I’d rather it had stayed Wor Bobby’s exclusive record, for many reasons that i won’t go into now, but one of them is the camera focused on Sir Bobby’s face, sat with his wife Norma,  at the moment Rooney scored.

His face opened up in a delighted smile.



What it’s like to be a Red: The view from 20 September 2016

Rather weird.

That’s what it’s like to be a Red at this particular point in time, or at least this Red. As you know, I am one of those Reds who is a conscientious objector to Jose Mourinho as Manchester United manager: having loathed him virulently for several years, the thought of turning round and backing him as my team’s manager was one hypocrisy too far.

So, for the first time in nearly forty years, there has been something of a barrier between me and my club.

Though I’ve not avoided the news about United through the summer, I haven’t gone hunting for it with the same avidity and I made no effort to watch any of the pre-season tour matches this year either. In fact, for the first time since I discovered a reliable live stream, I have not watched any of United’s games on TV, restricting myself to YouTube highlights of the goals afterwards.

There is an exception to that: I did watch the Derby, the weekend before last. If I can’t muster enthusiasm for supporting the Reds against that lot, then I have no business calling myself a Red at all. And I did yell with excitement in the old manner at one point, when Marcus Rashford got the ball in the net in the second half and, for a moment, it looked as if we had equalised, until Ibrahimovic turned out to be offside.

That game apart, I have consciously distanced myself and watched what has been going on.

Everybody assumed Mourinho woud be the magic man, that he would immediately restore the United of the Fergie era, win following win following win, and with the best brand of exciting football, the very DNA of Old Trafford. And United started with four consecutive wins, although, with the exception of the Community Shield, which was a friendly anyway, they weren’t exactly against the best of teams, and we needed young Marcus in the last minute to overturn Hull.

And now there’s been three defeats in three games, in eight days, the first time that’s happened to Mourinho since the early days at Porto, back in 2002. And everyone’s remembering what happened at Chelsea, this time last year, when he took the reigning League Champions nose-diving towards the relegation zone, and secured from them their first Europe-free season in donkey’s years.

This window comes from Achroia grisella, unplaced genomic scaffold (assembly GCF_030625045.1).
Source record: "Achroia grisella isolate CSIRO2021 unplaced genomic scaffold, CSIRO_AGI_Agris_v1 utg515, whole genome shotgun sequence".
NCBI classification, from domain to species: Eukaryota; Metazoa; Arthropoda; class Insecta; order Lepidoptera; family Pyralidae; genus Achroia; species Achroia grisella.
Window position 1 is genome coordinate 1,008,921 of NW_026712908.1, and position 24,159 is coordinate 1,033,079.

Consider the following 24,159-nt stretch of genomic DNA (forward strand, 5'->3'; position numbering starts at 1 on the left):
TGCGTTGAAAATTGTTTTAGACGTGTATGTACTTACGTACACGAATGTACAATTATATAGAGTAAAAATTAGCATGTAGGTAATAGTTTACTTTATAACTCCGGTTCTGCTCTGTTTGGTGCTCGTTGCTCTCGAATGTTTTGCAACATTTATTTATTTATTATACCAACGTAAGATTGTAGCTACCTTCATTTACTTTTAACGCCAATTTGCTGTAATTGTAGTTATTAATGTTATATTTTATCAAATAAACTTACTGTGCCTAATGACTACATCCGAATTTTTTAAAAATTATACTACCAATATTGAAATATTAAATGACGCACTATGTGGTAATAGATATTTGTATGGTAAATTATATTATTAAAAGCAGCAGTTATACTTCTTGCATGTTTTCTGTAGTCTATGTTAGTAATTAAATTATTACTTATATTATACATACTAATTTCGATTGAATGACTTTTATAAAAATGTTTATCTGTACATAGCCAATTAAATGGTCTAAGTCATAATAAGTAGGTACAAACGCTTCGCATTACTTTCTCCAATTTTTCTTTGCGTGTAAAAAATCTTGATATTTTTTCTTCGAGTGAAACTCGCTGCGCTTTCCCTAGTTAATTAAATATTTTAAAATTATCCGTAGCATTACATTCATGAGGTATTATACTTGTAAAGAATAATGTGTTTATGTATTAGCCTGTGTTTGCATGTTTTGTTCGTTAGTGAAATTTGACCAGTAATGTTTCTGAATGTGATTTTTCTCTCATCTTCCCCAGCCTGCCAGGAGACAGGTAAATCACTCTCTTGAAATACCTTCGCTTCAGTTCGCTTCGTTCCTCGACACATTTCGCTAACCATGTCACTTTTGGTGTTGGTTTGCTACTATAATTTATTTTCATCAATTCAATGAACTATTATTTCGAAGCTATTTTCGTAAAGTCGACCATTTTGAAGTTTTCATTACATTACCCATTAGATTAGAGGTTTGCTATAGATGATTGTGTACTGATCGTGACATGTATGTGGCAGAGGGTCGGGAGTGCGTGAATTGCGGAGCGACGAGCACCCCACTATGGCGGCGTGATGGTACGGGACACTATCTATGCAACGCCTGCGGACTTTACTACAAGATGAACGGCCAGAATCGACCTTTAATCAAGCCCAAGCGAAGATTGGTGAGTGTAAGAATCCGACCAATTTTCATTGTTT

This puts me in a very awkward position. On the one hand, as a long-term despiser of Mourinho, I can’t help but finding it amusing that he’s already in difficulties, but on the other hand, hey, this is my team, and I do not like or want to see them losing (this may have been the way of things over the last three seasons but that doesn’t mean I’ve gotten used to it).

United success means a satisfactory situation, but means Mourinho stays on and takes credit for it. United failure hastens the day I can commit fully to my club of clubs, but also means that when this comes we’ll be even deeper into Crisis than we already are, and taken even longer to get back where we want to be. Which makes the current state of affairs both funny and decidedly not funny.

What’s also of interest is that sudden, almost universal wave of criticism for Wayne Rooney, with everybody under the sun except Jose Mourinho and Sam Allardyce coming to an accord that he’s over the hill. It’s amusing for me given that for years I have been watching the sheer volume of mistakes he makes each match without the least word of criticism, and overnight everyone now seems to see what I see and have seen over and over.

Rooney’s only 31, and should be a long way yet from eclipse, but on the other hand I watched him make his debut for United (and score a hat trick) in 2004, and he’d been playing for Everton’s first team for two years by then. Rooney started young, and as often happens, it looks like he’s ending young.

Oh yes, he still turns on things other people can’t do. Let us not forget that he was responsible for our equaliser in the Cup Final, when he forced his way diagonally left to right, holding off all challenges, until putting over the cross from which Mata scored.

And he’s kept on scoring, until he is now only three behind Sir Bobby as United’s highest ever scorer, but does he actually look now as if he’ll ever score again for United (especially as he won’t get the cheap ones from the penalty spot since Ibra’s claimed those).

But he can’t dribble past people, he can’t direct an accurate pass over ten yards (but if you want him to bang a forty yard pass into Tony Valencia’s path on the right wing, that’s a different kettle of fish). And people are starting to notice that, or maybe it’s just that they’re finally commenting on that. Last season, away to Everton, in one five minute spell in the first half, I say Rooney, in space, under no pressure, misplaced four consecutive passes to team-mates in space, putting each ball directly to an opponent. And the commentators remained completely silent.